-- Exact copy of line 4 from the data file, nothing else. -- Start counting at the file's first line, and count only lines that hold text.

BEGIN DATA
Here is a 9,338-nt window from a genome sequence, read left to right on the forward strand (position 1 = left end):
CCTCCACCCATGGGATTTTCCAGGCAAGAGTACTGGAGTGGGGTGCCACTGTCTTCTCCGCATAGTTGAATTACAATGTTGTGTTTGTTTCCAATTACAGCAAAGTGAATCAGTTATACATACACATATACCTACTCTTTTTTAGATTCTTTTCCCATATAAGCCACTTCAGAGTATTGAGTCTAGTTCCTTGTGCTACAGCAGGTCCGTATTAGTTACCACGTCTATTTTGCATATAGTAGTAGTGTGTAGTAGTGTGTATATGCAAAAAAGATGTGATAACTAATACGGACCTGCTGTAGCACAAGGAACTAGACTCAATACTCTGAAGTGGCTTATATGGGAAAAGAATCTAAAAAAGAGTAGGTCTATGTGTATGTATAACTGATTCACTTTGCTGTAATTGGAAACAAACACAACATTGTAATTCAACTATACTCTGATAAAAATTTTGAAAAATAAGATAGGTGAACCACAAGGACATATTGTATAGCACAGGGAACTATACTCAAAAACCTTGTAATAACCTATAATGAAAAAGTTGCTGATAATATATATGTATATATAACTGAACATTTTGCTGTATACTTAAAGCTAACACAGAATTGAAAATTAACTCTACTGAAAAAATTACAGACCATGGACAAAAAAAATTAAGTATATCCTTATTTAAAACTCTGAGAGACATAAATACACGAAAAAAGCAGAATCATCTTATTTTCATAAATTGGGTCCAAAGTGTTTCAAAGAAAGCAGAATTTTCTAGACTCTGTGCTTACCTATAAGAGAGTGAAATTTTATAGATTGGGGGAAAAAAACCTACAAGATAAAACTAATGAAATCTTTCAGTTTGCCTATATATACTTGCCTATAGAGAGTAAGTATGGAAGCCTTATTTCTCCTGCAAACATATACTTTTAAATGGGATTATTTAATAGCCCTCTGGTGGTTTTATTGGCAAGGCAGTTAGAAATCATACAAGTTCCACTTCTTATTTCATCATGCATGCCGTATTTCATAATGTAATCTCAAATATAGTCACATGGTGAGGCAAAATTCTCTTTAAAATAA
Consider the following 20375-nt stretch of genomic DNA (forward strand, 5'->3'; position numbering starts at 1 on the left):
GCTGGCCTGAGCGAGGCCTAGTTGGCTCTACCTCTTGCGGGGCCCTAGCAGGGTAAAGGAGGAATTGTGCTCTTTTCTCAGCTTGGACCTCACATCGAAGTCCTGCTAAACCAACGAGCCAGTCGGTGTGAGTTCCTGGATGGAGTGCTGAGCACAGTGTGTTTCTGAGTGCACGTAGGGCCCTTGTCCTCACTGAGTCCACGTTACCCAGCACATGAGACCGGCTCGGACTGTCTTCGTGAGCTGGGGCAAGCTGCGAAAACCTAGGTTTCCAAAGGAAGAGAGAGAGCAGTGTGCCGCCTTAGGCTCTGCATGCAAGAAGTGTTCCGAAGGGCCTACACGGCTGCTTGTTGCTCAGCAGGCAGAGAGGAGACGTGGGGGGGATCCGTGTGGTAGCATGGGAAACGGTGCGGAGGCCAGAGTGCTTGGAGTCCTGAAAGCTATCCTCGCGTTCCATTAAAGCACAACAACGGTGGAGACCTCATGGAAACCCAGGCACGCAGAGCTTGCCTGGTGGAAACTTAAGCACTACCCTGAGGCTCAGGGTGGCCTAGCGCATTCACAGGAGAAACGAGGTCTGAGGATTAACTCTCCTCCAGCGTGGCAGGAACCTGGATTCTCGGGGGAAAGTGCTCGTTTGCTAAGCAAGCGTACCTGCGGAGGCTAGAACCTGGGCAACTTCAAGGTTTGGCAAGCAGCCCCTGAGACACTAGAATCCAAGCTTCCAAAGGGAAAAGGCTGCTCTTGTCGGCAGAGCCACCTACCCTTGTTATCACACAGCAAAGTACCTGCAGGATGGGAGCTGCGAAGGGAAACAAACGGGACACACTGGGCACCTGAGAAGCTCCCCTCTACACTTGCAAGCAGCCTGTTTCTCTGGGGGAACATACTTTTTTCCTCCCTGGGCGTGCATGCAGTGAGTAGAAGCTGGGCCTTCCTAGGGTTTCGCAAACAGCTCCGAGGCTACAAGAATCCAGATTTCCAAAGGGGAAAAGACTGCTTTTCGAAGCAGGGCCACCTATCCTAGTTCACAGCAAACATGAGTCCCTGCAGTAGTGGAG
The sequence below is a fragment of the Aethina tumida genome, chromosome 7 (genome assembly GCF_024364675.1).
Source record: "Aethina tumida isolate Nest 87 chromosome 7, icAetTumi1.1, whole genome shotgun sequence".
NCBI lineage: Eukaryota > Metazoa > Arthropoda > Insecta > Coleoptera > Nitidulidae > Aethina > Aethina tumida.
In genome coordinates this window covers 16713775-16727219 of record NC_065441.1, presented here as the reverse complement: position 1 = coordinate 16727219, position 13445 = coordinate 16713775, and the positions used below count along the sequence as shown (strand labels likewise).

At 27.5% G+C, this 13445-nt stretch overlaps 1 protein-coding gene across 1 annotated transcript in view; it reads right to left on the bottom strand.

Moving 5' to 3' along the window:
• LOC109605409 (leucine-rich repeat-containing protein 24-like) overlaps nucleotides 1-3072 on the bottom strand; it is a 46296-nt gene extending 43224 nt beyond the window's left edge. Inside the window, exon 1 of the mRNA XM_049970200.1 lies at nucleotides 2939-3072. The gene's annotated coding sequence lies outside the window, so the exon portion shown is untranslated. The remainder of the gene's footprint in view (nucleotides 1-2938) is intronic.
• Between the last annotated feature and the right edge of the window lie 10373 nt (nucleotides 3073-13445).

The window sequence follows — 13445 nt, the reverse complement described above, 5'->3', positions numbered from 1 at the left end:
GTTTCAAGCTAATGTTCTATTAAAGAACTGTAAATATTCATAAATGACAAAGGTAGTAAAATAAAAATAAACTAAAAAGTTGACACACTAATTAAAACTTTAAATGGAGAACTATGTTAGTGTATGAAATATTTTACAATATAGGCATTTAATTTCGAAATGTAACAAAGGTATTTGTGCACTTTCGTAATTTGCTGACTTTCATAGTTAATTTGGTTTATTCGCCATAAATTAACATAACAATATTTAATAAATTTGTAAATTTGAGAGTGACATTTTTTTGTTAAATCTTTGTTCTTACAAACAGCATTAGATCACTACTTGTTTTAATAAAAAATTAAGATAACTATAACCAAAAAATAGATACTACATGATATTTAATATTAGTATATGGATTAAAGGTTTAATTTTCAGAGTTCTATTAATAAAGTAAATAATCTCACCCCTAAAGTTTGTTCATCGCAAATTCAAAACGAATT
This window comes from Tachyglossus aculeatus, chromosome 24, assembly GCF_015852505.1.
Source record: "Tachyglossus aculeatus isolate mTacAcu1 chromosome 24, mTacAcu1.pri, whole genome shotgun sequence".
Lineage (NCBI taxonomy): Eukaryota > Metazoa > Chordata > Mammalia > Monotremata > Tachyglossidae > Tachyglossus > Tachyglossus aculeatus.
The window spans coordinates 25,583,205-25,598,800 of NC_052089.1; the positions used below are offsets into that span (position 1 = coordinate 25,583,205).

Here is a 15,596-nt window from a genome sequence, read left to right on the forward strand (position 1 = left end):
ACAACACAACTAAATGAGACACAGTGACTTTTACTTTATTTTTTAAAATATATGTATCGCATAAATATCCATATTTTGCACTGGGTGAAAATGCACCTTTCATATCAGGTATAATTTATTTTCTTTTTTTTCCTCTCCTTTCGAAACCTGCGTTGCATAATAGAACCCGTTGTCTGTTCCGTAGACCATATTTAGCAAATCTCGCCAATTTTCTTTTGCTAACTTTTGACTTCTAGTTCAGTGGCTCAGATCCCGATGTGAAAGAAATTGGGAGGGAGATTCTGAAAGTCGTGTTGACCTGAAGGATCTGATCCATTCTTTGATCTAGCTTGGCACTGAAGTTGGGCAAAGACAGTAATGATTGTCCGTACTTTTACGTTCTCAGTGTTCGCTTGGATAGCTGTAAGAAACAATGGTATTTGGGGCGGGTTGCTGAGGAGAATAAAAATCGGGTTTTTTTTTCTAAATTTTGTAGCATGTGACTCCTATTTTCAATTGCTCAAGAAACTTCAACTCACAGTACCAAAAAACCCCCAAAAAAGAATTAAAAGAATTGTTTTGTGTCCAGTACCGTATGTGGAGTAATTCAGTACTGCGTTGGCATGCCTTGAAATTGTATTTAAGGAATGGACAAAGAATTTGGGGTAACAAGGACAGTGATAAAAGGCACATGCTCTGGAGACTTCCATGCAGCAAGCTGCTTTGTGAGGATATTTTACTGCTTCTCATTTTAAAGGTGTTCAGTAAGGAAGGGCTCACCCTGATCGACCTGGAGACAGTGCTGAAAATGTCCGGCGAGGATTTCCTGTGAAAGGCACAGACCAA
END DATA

GCTGGCCTGAGCGAGGCCTAGTTGGCTCTACCTCTTGCGGGGCCCTAGCAGGGTAAAGGAGGAATTGTGCTCTTTTCTCAGCTTGGACCTCACATCGAAGTCCTGCTAAACCAACGAGCCAGTCGGTGTGAGTTCCTGGATGGAGTGCTGAGCACAGTGTGTTTCTGAGTGCACGTAGGGCCCTTGTCCTCACTGAGTCCACGTTACCCAGCACATGAGACCGGCTCGGACTGTCTTCGTGAGCTGGGGCAAGCTGCGAAAACCTAGGTTTCCAAAGGAAGAGAGAGAGCAGTGTGCCGCCTTAGGCTCTGCATGCAAGAAGTGTTCCGAAGGGCCTACACGGCTGCTTGTTGCTCAGCAGGCAGAGAGGAGACGTGGGGGGGATCCGTGTGGTAGCATGGGAAACGGTGCGGAGGCCAGAGTGCTTGGAGTCCTGAAAGCTATCCTCGCGTTCCATTAAAGCACAACAACGGTGGAGACCTCATGGAAACCCAGGCACGCAGAGCTTGCCTGGTGGAAACTTAAGCACTACCCTGAGGCTCAGGGTGGCCTAGCGCATTCACAGGAGAAACGAGGTCTGAGGATTAACTCTCCTCCAGCGTGGCAGGAACCTGGATTCTCGGGGGAAAGTGCTCGTTTGCTAAGCAAGCGTACCTGCGGAGGCTAGAACCTGGGCAACTTCAAGGTTTGGCAAGCAGCCCCTGAGACACTAGAATCCAAGCTTCCAAAGGGAAAAGGCTGCTCTTGTCGGCAGAGCCACCTACCCTTGTTATCACACAGCAAAGTACCTGCAGGATGGGAGCTGCGAAGGGAAACAAACGGGACACACTGGGCACCTGAGAAGCTCCCCTCTACACTTGCAAGCAGCCTGTTTCTCTGGGGGAACATACTTTTTTCCTCCCTGGGCGTGCATGCAGTGAGTAGAAGCTGGGCCTTCCTAGGGTTTCGCAAACAGCTCCGAGGCTACAAGAATCCAGATTTCCAAAGGGGAAAAGACTGCTTTTCGAAGCAGGGCCACCTATCCTAGTTCACAGCAAACATGAGTCCCTGCAGTAGTGGAG